One day before President Woodrow Wilson took office, Alice Paul led a group of women protesters in support of a constitutional amendment guaranteeing women the right to vote. By the end of the day, over 100 women had to be hospitalized for injuries.
Despite being told to march at the back of the parade with a black procession, on March 3, 1919, 22 founders of Delta Sigma Theta Sorority formed together to be included in the parade. The Women’s Suffrage Parade was one of the first missions the women set out to accomplish. During the protest, the women were spat upon, pushed, tripped, and shoved, and the police allowed it to happen. However, the women did not give up; they finished the parade.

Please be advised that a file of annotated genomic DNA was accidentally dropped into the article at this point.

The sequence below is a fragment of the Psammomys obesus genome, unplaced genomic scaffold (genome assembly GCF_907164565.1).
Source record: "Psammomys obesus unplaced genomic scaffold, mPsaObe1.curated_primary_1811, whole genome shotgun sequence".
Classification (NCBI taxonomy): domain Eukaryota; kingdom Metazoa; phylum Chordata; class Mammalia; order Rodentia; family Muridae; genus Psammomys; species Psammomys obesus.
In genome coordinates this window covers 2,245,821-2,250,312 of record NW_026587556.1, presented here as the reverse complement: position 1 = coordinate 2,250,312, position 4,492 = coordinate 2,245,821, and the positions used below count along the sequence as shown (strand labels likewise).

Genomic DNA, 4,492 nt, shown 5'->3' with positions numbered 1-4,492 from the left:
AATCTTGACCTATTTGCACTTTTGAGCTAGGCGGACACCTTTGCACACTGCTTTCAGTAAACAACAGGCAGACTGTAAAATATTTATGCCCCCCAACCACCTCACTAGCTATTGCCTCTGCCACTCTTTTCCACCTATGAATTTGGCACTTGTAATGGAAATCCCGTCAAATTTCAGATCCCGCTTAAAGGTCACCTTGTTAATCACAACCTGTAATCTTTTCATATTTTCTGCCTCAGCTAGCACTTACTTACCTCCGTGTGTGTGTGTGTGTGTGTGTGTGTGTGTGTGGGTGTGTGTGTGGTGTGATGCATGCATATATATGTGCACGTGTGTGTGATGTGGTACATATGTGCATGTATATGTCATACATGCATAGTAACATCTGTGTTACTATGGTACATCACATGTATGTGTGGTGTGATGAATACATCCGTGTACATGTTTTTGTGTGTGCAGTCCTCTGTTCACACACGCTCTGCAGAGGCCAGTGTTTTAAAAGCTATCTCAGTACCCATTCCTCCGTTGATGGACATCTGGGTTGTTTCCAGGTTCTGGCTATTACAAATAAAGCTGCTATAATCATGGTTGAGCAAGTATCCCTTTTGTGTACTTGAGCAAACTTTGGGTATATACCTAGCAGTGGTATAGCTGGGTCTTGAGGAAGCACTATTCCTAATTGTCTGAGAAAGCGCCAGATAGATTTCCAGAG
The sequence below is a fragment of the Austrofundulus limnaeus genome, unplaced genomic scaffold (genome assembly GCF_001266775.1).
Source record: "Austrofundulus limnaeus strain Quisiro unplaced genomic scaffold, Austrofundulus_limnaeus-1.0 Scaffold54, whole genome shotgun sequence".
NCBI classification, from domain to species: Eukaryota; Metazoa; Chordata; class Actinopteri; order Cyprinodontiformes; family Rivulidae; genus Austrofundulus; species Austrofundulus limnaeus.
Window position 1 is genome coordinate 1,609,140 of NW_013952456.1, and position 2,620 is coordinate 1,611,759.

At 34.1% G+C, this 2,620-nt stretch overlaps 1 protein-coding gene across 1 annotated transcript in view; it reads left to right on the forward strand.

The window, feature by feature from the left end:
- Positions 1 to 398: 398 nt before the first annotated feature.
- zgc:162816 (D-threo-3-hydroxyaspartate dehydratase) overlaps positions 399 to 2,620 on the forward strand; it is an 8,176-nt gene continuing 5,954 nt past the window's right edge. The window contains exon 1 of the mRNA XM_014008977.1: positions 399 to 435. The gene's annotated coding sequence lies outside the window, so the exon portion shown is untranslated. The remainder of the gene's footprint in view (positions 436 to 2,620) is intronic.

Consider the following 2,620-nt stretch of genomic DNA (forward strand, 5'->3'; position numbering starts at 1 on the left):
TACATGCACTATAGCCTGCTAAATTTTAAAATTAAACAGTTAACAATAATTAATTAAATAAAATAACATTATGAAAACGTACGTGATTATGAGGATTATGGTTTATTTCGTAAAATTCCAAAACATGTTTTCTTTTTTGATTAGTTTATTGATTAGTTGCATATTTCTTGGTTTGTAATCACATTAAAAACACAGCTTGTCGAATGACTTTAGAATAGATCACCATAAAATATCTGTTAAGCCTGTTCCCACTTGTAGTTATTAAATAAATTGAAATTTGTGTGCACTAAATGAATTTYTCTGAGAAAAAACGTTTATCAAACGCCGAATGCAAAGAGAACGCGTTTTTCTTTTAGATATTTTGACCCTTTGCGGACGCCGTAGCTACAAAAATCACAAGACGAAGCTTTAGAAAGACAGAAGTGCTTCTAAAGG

Ida B. Wells-Barnett, also a member of Delta Sigma Theta and anti-lynching crusader, founded the Alpha Suffrage Club of Chicago, the first African American women’s suffrage organization. Her members joined her in marching for women’s suffrage at the 1913 parade in Washington.
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